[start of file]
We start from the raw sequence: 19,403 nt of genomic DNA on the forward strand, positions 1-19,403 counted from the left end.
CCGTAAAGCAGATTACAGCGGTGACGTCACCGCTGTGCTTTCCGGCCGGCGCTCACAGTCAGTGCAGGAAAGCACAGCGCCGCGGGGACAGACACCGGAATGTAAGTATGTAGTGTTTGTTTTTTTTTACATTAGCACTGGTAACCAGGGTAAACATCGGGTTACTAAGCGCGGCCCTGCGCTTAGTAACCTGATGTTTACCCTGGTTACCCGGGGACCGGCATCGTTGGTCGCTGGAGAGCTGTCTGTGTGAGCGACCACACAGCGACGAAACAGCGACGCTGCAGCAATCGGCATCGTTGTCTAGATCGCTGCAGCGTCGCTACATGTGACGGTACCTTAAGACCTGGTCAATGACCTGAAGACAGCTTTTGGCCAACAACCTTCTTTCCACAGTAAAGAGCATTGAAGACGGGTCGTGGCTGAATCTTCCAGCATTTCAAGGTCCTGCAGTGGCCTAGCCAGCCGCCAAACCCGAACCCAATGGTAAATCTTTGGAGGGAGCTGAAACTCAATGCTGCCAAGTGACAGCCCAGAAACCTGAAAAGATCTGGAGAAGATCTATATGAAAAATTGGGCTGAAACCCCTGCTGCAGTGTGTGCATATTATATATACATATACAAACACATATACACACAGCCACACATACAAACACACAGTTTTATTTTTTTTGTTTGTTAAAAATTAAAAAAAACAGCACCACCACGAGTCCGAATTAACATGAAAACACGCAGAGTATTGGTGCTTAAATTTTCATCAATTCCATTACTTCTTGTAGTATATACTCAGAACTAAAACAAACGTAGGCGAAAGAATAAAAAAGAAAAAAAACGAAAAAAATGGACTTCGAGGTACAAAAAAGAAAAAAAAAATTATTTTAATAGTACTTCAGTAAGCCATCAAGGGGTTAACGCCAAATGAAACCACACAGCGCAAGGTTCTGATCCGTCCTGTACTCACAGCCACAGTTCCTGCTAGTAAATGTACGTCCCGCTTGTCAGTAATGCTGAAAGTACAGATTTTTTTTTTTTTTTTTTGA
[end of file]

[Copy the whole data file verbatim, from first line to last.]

We start from the raw sequence: 19,403 nt of genomic DNA on the forward strand, positions 1-19,403 counted from the left end.
CCGTAAAGCAGATTACAGCGGTGACGTCACCGCTGTGCTTTCCGGCCGGCGCTCACAGTCAGTGCAGGAAAGCACAGCGCCGCGGGGACAGACACCGGAATGTAAGTATGTAGTGTTTGTTTTTTTTTACATTAGCACTGGTAACCAGGGTAAACATCGGGTTACTAAGCGCGGCCCTGCGCTTAGTAACCTGATGTTTACCCTGGTTACCCGGGGACCGGCATCGTTGGTCGCTGGAGAGCTGTCTGTGTGAGCGACCACACAGCGACGAAACAGCGACGCTGCAGCAATCGGCATCGTTGTCTAGATCGCTGCAGCGTCGCTACATGTGACGGTACCTTAAGACCTGGTCAATGACCTGAAGACAGCTTTTGGCCAACAACCTTCTTTCCACAGTAAAGAGCATTGAAGACGGGTCGTGGCTGAATCTTCCAGCATTTCAAGGTCCTGCAGTGGCCTAGCCAGCCGCCAAACCCGAACCCAATGGTAAATCTTTGGAGGGAGCTGAAACTCAATGCTGCCAAGTGACAGCCCAGAAACCTGAAAAGATCTGGAGAAGATCTATATGAAAAATTGGGCTGAAACCCCTGCTGCAGTGTGTGCATATTATATATACATATACAAACACATATACACACAGCCACACATACAAACACACAGTTTTATTTTTTTTGTTTGTTAAAAATTAAAAAAAACAGCACCACCACGAGTCCGAATTAACATGAAAACACGCAGAGTATTGGTGCTTAAATTTTCATCAATTCCATTACTTCTTGTAGTATATACTCAGAACTAAAACAAACGTAGGCGAAAGAATAAAAAAGAAAAAAAACGAAAAAAATGGACTTCGAGGTACAAAAAAGAAAAAAAAAATTATTTTAATAGTACTTCAGTAAGCCATCAAGGGGTTAACGCCAAATGAAACCACACAGCGCAAGGTTCTGATCCGTCCTGTACTCACAGCCACAGTTCCTGCTAGTAAATGTACGTCCCGCTTGTCAGTAATGCTGAAAGTACAGATTTTTTTTTTTTTTTTTTGA